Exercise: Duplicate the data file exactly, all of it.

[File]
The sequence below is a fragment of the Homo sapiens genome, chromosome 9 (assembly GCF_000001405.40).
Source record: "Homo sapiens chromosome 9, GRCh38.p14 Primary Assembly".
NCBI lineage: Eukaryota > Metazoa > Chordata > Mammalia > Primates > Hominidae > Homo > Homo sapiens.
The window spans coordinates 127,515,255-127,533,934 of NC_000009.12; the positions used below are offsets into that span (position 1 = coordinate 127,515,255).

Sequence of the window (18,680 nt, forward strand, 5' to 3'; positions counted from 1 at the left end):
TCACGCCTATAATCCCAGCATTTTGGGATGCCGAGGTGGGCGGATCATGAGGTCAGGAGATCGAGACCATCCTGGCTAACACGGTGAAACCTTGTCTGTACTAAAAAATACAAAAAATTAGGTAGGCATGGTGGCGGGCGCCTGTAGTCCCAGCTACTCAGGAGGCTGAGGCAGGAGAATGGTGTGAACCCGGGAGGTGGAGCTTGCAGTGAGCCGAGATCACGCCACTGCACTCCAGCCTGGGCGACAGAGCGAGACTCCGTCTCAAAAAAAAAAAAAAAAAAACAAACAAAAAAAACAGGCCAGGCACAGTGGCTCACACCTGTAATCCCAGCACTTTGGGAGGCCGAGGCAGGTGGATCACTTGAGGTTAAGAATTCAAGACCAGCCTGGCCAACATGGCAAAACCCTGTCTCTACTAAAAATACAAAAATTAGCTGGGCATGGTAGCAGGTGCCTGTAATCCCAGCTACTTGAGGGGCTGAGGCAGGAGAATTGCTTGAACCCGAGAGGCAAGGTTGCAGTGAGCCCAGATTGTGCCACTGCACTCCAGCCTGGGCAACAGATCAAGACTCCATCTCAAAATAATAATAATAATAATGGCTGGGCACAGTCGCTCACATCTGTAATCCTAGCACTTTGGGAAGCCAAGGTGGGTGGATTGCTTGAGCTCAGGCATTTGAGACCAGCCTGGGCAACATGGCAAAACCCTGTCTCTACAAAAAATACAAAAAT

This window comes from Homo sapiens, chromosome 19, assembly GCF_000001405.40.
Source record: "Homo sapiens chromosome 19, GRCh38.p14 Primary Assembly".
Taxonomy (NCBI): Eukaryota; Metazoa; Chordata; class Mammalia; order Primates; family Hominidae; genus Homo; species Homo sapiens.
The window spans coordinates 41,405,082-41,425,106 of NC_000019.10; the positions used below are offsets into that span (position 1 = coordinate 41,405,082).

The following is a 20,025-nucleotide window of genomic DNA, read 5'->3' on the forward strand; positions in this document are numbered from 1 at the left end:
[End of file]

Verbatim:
The sequence below is a fragment of the Homo sapiens genome, chromosome 9 (assembly GCF_000001405.40).
Source record: "Homo sapiens chromosome 9, GRCh38.p14 Primary Assembly".
NCBI lineage: Eukaryota > Metazoa > Chordata > Mammalia > Primates > Hominidae > Homo > Homo sapiens.
The window spans coordinates 127,515,255-127,533,934 of NC_000009.12; the positions used below are offsets into that span (position 1 = coordinate 127,515,255).

Sequence of the window (18,680 nt, forward strand, 5' to 3'; positions counted from 1 at the left end):
TCACGCCTATAATCCCAGCATTTTGGGATGCCGAGGTGGGCGGATCATGAGGTCAGGAGATCGAGACCATCCTGGCTAACACGGTGAAACCTTGTCTGTACTAAAAAATACAAAAAATTAGGTAGGCATGGTGGCGGGCGCCTGTAGTCCCAGCTACTCAGGAGGCTGAGGCAGGAGAATGGTGTGAACCCGGGAGGTGGAGCTTGCAGTGAGCCGAGATCACGCCACTGCACTCCAGCCTGGGCGACAGAGCGAGACTCCGTCTCAAAAAAAAAAAAAAAAAAACAAACAAAAAAAACAGGCCAGGCACAGTGGCTCACACCTGTAATCCCAGCACTTTGGGAGGCCGAGGCAGGTGGATCACTTGAGGTTAAGAATTCAAGACCAGCCTGGCCAACATGGCAAAACCCTGTCTCTACTAAAAATACAAAAATTAGCTGGGCATGGTAGCAGGTGCCTGTAATCCCAGCTACTTGAGGGGCTGAGGCAGGAGAATTGCTTGAACCCGAGAGGCAAGGTTGCAGTGAGCCCAGATTGTGCCACTGCACTCCAGCCTGGGCAACAGATCAAGACTCCATCTCAAAATAATAATAATAATAATGGCTGGGCACAGTCGCTCACATCTGTAATCCTAGCACTTTGGGAAGCCAAGGTGGGTGGATTGCTTGAGCTCAGGCATTTGAGACCAGCCTGGGCAACATGGCAAAACCCTGTCTCTACAAAAAATACAAAAAT

This window comes from Homo sapiens, chromosome 19, assembly GCF_000001405.40.
Source record: "Homo sapiens chromosome 19, GRCh38.p14 Primary Assembly".
Taxonomy (NCBI): Eukaryota; Metazoa; Chordata; class Mammalia; order Primates; family Hominidae; genus Homo; species Homo sapiens.
The window spans coordinates 41,405,082-41,425,106 of NC_000019.10; the positions used below are offsets into that span (position 1 = coordinate 41,405,082).

The following is a 20,025-nucleotide window of genomic DNA, read 5'->3' on the forward strand; positions in this document are numbered from 1 at the left end: